Tuesday, 17 June 2014

Ubud Writers & Readers Festival partners with DSC Prize

Ubud Writers & Readers Festival 2014 is to partner with the world’s leading literary award for South Asian writing, the DSC Prize for South Asian Literature. The partnership will see each year’s winner brought to Ubud, Bali.

In 2014 the Festival will welcome from India acclaimed author Cyrus Mistry, who won the DSC Prize 2014 for Chronicle of a Corpse Bearer, a moving account of a tragic love affair involving the near invisible community of Parsi corpse bearers whose job it is to carry bodies of the deceased to the Towers of Silence.

Mr Manhad Narula, one of the founder members of the DSC Prize for South Asian Literature, said: “We are delighted that the DSC Prize is associating itself with the Ubud Writers & Readers Festival. Being one of the leading literary festivals in the region with its focus on South Asia we see a lot of positive synergy in this partnership going forward. The DSC Prize is committed to encouraging conversations on South Asian writing and already conducts an annual DSC Prize Winner’s Tour, has associations with literary festivals, educational institutions and cultural centres and has an active college program. I look forward to this new partnership with Ubud Writers & Readers Festival which I feel will be beneficial for both parties, and most importantly lead to sessions which would be of immense interest for the literary enthusiasts who attend the Festival.”

Janet DeNeefe, Ubud Writers & Readers Festival Founder & Director, said: “I am thrilled about this partnership which I trust will be a long and fruitful one, further strengthening the literary bonds in the region.”

The Ubud Writers & Readers Festival

Held annually in Ubud, Bali’s artistic and cultural heartland, the Ubud Writers & Readers Festival has become Southeast Asia’s largest and most renowned cultural and literary event.

The DSC Prize for South Asian Literature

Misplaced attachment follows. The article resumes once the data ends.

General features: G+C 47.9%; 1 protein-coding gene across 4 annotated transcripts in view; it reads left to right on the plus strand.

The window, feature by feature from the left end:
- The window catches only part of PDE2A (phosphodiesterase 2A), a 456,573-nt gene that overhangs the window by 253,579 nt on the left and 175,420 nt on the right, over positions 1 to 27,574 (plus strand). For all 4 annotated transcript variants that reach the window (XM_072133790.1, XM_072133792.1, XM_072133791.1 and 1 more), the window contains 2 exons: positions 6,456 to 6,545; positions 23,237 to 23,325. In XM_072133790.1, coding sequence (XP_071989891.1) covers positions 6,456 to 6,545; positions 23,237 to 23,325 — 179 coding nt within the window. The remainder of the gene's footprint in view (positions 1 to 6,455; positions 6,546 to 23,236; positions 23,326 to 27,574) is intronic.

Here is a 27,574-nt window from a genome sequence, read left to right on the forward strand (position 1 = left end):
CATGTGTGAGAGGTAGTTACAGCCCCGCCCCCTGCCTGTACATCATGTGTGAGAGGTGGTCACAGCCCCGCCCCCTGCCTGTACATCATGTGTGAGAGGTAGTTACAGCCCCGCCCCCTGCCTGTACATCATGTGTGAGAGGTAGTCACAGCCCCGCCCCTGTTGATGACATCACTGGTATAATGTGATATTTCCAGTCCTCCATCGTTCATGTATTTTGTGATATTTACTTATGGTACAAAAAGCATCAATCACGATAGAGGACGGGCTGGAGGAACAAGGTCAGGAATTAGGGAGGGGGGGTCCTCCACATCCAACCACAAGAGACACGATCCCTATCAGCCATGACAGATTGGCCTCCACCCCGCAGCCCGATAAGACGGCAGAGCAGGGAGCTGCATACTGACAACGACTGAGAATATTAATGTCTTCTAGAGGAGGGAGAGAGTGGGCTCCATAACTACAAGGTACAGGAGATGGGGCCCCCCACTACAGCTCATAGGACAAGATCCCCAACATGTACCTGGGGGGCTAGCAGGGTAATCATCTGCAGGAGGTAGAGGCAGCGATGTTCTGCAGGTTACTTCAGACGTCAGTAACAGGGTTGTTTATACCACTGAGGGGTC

The US$50,000 DSC Prize for South Asian Literature is one of the most prestigious international literary awards specifically focused on South Asian writing. It celebrates the rich and varied literature of the South Asian region and showcases and rewards the best talent writing about this region. The vision of the DSC Prize is to bring South Asian writing to a larger global audience through a celebration of the achievements of South Asian writers, and thereby raise awareness of South Asian culture around the world.

The DSC Prize is open to authors of any ethnicity or nationality but the writing must be about South Asia and its people. It also encourages writing in regional languages and translations; the prize money is shared equally between the author and the translator if a translated entry wins.

The prize is now in its 5th edition, and the last four years have had winners from three different countries in South Asia – HM Naqvi from Pakistan (Homeboy, Harper Collins, India), Shehan Karunatilaka from Sri Lanka (Chinaman, Random House, India), Jeet Thayil from India (Narcopolis, Faber & Faber, London) and Cyrus Mistry from India (Chronicle of a Corpse Bearer, Aleph India). Thanks to the DSC Prize each of these winners has reached a larger global audience than would otherwise have been the case.  

Cyrus Mistry

Cyrus Mistry began his writing career as a playwright, freelance journalist, and short story writer. His play Doongaji House, written in 1977 when he was 21, has acquired classic status in contemporary Indian theatre in English. One of his short stories was made into a Gujarati feature film. His plays and screenplays have won several awards. He followed up his first novel, The Radiance of Ashes, with the prize-winning Chronicle of a Corpse Bearer.